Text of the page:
• Asian stocks weaken amid EU tensions over Crimea


    HONG KONG: Asia’s markets dipped in edgy trade on Wednesday after Russia ratcheted up tensions in Eastern Europe by formally annexing Crimea from Ukraine.

    Investors are also awaiting the end of the Federal Reserve’s latest policy meeting, hoping for some guidance from the bank’s new head Janet Yellen on her plans for interest rates.

    Tokyo slipped 0.39 percent, Hong Kong fell 0.26 percent, Seoul gave up 0.10 percent and Shanghai was 0.71 percent lower, while Sydney was flat.

    Russia’s President Vladimir Putin signed a treaty taking Crimea into its fold following a controversial referendum at the weekend that US-led Western leaders slammed as illegal.

    The move is Russia’s first expansion since the end of World War II and comes less than three weeks after its troops seized control of the strategic peninsula in response to the ouster of Ukraine’s pro-Moscow government.

    Kiev’s new leaders warned the showdown had entered a “military stage” after soldiers were killed on both sides following a shoot-out in Crimea.

    Despite the crisis in Europe showing no sign of abating, traders are keenly watching the Fed’s two-day meeting, which concludes later Wednesday.

    On Wall Street the Dow rose 0.55 percent, the S&P 500 shot up 0.72 percent—to end just short of a new record high—and the Nasdaq climbed 1.25 percent.

    While analysts expect a further cut in the bank’s stimulus program as the economy picks up, they also predict it will drop its unemployment rate threshold of 6.5 percent for considering tightening interest rates.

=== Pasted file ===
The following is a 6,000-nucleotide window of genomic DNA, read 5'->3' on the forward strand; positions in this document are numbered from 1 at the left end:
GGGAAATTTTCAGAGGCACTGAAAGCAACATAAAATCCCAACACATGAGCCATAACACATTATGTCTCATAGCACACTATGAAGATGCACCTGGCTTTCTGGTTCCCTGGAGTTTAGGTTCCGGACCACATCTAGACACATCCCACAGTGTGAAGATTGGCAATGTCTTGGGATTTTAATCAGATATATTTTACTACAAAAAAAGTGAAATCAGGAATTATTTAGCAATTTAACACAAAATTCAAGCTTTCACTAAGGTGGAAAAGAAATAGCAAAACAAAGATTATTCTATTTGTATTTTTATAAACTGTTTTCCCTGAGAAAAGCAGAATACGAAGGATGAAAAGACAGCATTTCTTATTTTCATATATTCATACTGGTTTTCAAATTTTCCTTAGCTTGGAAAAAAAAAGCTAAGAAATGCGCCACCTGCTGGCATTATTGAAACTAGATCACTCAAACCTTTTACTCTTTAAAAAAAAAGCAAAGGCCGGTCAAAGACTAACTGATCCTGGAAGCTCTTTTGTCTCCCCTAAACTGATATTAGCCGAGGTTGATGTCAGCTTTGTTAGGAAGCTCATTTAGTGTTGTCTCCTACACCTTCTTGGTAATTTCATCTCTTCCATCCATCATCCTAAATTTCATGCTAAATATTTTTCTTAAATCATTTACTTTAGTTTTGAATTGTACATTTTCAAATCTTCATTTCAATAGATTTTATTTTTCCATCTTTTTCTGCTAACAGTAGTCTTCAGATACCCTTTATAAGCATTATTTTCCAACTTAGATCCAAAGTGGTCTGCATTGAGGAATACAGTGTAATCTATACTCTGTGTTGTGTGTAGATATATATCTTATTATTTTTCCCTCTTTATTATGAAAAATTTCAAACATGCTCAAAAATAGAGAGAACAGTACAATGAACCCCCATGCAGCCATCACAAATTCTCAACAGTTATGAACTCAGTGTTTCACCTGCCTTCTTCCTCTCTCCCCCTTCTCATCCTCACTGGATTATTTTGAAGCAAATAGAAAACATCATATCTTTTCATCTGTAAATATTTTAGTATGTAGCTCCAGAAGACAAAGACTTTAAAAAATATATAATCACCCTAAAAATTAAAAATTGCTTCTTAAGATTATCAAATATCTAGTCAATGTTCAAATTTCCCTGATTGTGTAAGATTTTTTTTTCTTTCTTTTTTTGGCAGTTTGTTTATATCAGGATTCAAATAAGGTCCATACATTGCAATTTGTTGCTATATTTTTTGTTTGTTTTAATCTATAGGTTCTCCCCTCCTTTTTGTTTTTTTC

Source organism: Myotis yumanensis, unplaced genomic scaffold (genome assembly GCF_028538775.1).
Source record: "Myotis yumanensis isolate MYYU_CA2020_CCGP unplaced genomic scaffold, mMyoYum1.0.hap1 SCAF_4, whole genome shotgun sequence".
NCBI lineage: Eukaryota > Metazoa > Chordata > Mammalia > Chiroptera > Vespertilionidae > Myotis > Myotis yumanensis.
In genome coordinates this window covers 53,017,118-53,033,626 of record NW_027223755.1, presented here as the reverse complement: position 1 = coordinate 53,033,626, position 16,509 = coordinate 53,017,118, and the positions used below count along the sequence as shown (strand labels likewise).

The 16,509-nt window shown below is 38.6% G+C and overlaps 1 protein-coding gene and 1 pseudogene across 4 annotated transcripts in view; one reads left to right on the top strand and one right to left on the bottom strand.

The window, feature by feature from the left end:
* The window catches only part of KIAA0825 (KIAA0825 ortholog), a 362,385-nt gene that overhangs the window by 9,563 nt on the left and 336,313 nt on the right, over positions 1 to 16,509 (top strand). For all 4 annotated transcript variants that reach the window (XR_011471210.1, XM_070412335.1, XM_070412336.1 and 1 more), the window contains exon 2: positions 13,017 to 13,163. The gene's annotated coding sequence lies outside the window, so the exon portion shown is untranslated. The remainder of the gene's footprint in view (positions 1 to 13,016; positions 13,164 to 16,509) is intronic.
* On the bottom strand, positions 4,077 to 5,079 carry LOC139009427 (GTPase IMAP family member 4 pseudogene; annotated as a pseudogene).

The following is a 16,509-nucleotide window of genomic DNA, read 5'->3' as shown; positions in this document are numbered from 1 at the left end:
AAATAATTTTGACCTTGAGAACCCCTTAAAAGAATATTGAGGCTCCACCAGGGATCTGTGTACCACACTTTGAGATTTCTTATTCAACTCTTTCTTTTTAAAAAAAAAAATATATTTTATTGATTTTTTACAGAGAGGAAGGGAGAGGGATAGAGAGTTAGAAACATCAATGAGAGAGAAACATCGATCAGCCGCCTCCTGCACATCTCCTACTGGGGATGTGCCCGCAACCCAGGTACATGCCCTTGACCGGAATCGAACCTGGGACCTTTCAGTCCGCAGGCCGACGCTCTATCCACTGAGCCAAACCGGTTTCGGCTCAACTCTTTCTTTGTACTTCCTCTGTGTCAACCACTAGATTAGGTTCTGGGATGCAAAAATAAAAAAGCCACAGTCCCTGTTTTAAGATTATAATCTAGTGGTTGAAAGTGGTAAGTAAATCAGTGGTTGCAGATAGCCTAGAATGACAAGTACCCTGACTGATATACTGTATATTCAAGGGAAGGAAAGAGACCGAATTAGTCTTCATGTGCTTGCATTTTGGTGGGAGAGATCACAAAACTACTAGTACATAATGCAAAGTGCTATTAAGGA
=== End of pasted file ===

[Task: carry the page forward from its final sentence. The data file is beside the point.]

On currency markets the dollar traded at 101.33 yen against 101.42 yen in New York Tuesday afternoon.

    The euro bought $1.3931 and 141.19 yen compared with $1.3932 and 141.29 yen.

    The Japanese currency hardly moved after official data showed Japan’s trade deficit expanded 3.5 percent year-on-year to 800.3 billion yen ($7.9 billion) in February—its 20th straight shortfall.

    The median forecast by economists was for a smaller deficit of 595 billion yen, according to a poll by the leading Nikkei business daily.

    Oil prices dipped. New York’s main contract, West Texas Intermediate for April delivery, eased 24 cents to $99.46 in early Asian trading while Brent North Sea crude for May lost 15 cents to $106.64.

    Gold fetched $1,358.05 an ounce at 0220 GMT compared with $1,362.05 late Tuesday.



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